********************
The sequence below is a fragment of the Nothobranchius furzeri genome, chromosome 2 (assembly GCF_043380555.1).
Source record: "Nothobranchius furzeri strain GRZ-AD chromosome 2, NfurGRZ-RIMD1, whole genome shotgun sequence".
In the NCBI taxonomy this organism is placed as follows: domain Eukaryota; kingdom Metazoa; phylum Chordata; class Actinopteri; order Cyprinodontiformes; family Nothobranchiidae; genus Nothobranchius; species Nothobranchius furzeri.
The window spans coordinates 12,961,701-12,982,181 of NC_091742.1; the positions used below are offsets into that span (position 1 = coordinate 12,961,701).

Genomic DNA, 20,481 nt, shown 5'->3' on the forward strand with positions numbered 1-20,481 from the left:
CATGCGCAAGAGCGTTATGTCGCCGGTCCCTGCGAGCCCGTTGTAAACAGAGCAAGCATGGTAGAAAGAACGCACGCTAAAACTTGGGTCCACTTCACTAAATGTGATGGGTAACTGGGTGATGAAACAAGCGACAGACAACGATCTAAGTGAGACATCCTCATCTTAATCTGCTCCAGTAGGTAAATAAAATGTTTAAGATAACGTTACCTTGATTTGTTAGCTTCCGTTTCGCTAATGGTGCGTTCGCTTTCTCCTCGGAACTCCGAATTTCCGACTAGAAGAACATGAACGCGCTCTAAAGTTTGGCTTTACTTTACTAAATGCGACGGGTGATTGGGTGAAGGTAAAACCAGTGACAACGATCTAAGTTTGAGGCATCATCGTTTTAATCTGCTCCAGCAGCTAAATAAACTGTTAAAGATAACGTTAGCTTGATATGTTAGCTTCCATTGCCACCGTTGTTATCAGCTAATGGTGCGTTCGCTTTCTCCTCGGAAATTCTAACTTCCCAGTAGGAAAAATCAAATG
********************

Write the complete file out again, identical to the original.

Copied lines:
The sequence below is a fragment of the Nothobranchius furzeri genome, chromosome 2 (assembly GCF_043380555.1).
Source record: "Nothobranchius furzeri strain GRZ-AD chromosome 2, NfurGRZ-RIMD1, whole genome shotgun sequence".
In the NCBI taxonomy this organism is placed as follows: domain Eukaryota; kingdom Metazoa; phylum Chordata; class Actinopteri; order Cyprinodontiformes; family Nothobranchiidae; genus Nothobranchius; species Nothobranchius furzeri.
The window spans coordinates 12,961,701-12,982,181 of NC_091742.1; the positions used below are offsets into that span (position 1 = coordinate 12,961,701).

Genomic DNA, 20,481 nt, shown 5'->3' on the forward strand with positions numbered 1-20,481 from the left:
CATGCGCAAGAGCGTTATGTCGCCGGTCCCTGCGAGCCCGTTGTAAACAGAGCAAGCATGGTAGAAAGAACGCACGCTAAAACTTGGGTCCACTTCACTAAATGTGATGGGTAACTGGGTGATGAAACAAGCGACAGACAACGATCTAAGTGAGACATCCTCATCTTAATCTGCTCCAGTAGGTAAATAAAATGTTTAAGATAACGTTACCTTGATTTGTTAGCTTCCGTTTCGCTAATGGTGCGTTCGCTTTCTCCTCGGAACTCCGAATTTCCGACTAGAAGAACATGAACGCGCTCTAAAGTTTGGCTTTACTTTACTAAATGCGACGGGTGATTGGGTGAAGGTAAAACCAGTGACAACGATCTAAGTTTGAGGCATCATCGTTTTAATCTGCTCCAGCAGCTAAATAAACTGTTAAAGATAACGTTAGCTTGATATGTTAGCTTCCATTGCCACCGTTGTTATCAGCTAATGGTGCGTTCGCTTTCTCCTCGGAAATTCTAACTTCCCAGTAGGAAAAATCAAATG